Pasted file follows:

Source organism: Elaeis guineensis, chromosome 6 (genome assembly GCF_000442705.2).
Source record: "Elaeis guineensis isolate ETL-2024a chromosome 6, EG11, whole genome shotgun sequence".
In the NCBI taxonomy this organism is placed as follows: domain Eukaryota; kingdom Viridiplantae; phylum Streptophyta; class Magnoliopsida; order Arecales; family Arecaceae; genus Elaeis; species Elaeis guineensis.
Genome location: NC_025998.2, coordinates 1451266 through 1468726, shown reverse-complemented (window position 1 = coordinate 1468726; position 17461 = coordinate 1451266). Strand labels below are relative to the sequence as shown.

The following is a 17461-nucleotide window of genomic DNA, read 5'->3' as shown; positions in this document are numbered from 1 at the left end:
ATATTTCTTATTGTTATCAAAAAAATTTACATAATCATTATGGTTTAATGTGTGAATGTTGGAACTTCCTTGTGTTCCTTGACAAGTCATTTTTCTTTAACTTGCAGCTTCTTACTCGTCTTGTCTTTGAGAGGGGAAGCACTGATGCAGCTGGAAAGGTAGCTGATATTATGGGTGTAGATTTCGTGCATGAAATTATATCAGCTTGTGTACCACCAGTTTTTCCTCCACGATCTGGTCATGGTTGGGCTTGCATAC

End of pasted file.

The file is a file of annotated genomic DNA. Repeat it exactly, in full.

Source organism: Elaeis guineensis, chromosome 6 (genome assembly GCF_000442705.2).
Source record: "Elaeis guineensis isolate ETL-2024a chromosome 6, EG11, whole genome shotgun sequence".
In the NCBI taxonomy this organism is placed as follows: domain Eukaryota; kingdom Viridiplantae; phylum Streptophyta; class Magnoliopsida; order Arecales; family Arecaceae; genus Elaeis; species Elaeis guineensis.
Genome location: NC_025998.2, coordinates 1451266 through 1468726, shown reverse-complemented (window position 1 = coordinate 1468726; position 17461 = coordinate 1451266). Strand labels below are relative to the sequence as shown.

The following is a 17461-nucleotide window of genomic DNA, read 5'->3' as shown; positions in this document are numbered from 1 at the left end:
ATATTTCTTATTGTTATCAAAAAAATTTACATAATCATTATGGTTTAATGTGTGAATGTTGGAACTTCCTTGTGTTCCTTGACAAGTCATTTTTCTTTAACTTGCAGCTTCTTACTCGTCTTGTCTTTGAGAGGGGAAGCACTGATGCAGCTGGAAAGGTAGCTGATATTATGGGTGTAGATTTCGTGCATGAAATTATATCAGCTTGTGTACCACCAGTTTTTCCTCCACGATCTGGTCATGGTTGGGCTTGCATAC